Design Acoustics PS-103 Floor standing speakers

With the exception of one outdoor model, all loudspeakers from Design Acoustics are designated PS, for Point Source. The goal behind each is to produce a "clear, defined signal with no trace of loudspeaker sound"-in other words, as if that signal were emanating from a single, infinitesimally small location (an ideal point source). Such a design seeks to eliminate front-baffle diffraction effects as well as the phase cancellation and relative delay that can occur among the multiple drivers in a typical loudspeaker. More simply put, Design Acoustics aims to eliminate boxy sound.

The PS-103 is the top model in a line of six PS systems. Its outward appearance is subdued, with handsome solid-oak endcaps and trim and a full-length, wraparound black grille cloth. Each cabinet can be wheeled about on four casters. Beneath the PS-103's conventional exterior, though, lies an unconventional configuration designed to minimize the baffle area of all three drivers.

A subenclosure in the lower two thirds of the cabinet houses a 10-inch woofer, which fires downward from the base. The casters should not be removed, as they raise the cabinet (and therefore the woofer) a calculated distance off the floor for optimum bass performance. Two horizontal sections within the subenclosure form asymmetrical ports to minimize standing-wave resonance. A second, trapezoidal enclosure in the upper portion of the cabinet contains a 6-inch midrange driver and, centered above it, a 3/4-inch dome tweeter. The trapezoidal shape minimizes the baffle area surrounding each driver. Although visible from the back, the upper enclosure is hidden in front by a nonremovable stretch grille.

As a further measure against phase and time-delay problems that might affect stereo imaging, Design Acoustics has chosen nominal crossover points-at 100 Hz and 3 kHz-that fall outside much of the range in which the ear is most sensitive to phase. The company says the woofer actually begins rolling off at 80 Hz (confirmed by Diversified Science Laboratories' measurements) and therefore classifies it as a subwoofer and the midrange driver as a midwoofer.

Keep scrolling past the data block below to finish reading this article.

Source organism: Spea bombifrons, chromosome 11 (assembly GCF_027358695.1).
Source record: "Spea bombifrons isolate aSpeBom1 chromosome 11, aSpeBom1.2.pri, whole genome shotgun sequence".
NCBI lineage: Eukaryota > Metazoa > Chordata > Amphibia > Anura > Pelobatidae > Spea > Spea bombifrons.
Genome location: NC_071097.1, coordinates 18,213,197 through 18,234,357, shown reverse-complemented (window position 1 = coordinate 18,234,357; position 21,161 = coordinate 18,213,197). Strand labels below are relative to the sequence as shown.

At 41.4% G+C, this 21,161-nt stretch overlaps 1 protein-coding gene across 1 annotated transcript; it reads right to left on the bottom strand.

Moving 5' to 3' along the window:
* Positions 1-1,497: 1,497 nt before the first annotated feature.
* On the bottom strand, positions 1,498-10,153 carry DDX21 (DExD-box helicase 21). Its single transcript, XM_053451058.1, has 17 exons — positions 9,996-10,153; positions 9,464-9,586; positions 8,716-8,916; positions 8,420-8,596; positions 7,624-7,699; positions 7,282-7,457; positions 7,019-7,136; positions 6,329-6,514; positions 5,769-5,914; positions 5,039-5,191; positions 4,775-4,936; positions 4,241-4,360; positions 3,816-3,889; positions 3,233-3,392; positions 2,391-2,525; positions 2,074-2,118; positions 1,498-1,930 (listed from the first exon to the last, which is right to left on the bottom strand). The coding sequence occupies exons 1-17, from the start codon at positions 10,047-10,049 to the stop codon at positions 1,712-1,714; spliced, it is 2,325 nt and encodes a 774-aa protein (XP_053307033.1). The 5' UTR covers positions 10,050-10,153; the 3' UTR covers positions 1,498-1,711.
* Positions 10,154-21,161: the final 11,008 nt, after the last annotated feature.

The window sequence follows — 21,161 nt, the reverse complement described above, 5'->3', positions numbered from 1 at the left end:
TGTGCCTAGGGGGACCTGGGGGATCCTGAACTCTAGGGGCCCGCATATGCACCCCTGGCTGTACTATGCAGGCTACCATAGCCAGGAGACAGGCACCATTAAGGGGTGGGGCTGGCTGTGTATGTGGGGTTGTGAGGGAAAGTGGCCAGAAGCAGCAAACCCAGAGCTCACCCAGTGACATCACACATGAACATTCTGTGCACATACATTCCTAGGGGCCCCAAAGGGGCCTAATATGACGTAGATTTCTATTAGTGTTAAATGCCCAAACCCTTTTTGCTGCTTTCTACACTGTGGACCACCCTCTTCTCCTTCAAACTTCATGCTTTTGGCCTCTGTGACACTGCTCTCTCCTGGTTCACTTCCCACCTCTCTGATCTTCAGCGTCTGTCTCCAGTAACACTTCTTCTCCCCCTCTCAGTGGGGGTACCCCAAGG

Inset toward the bottom of the back panel are well-constructed color-coded binding posts that accept four varieties of speaker connections: bared wire, banana plugs, terminal pins, or spade lugs. There are three pairs of terminals, each linked by a jumper. For normal, full-range operation, the jumpers are left in place, as they were throughout our testing. If you wish to biamp the system- that is, drive the woofers with a dedicated amp-simply remove the jumpers and make the connections as instructed (when you do so, the woofer's crossover is completely bypassed). Biamping requires the use of an electronic crossover, which divides the output of your preamp for feeding two power amps-one just for the woofers, the other for the mid-range drivers and tweeters. The electronic crossover should be set the same as the one it replaces, at 100 Hz with a slope of 12 dB per octave. Last on the back panel is a tweeter-level switch that can attenuate high-frequency output by approximately 3 or 6 dB.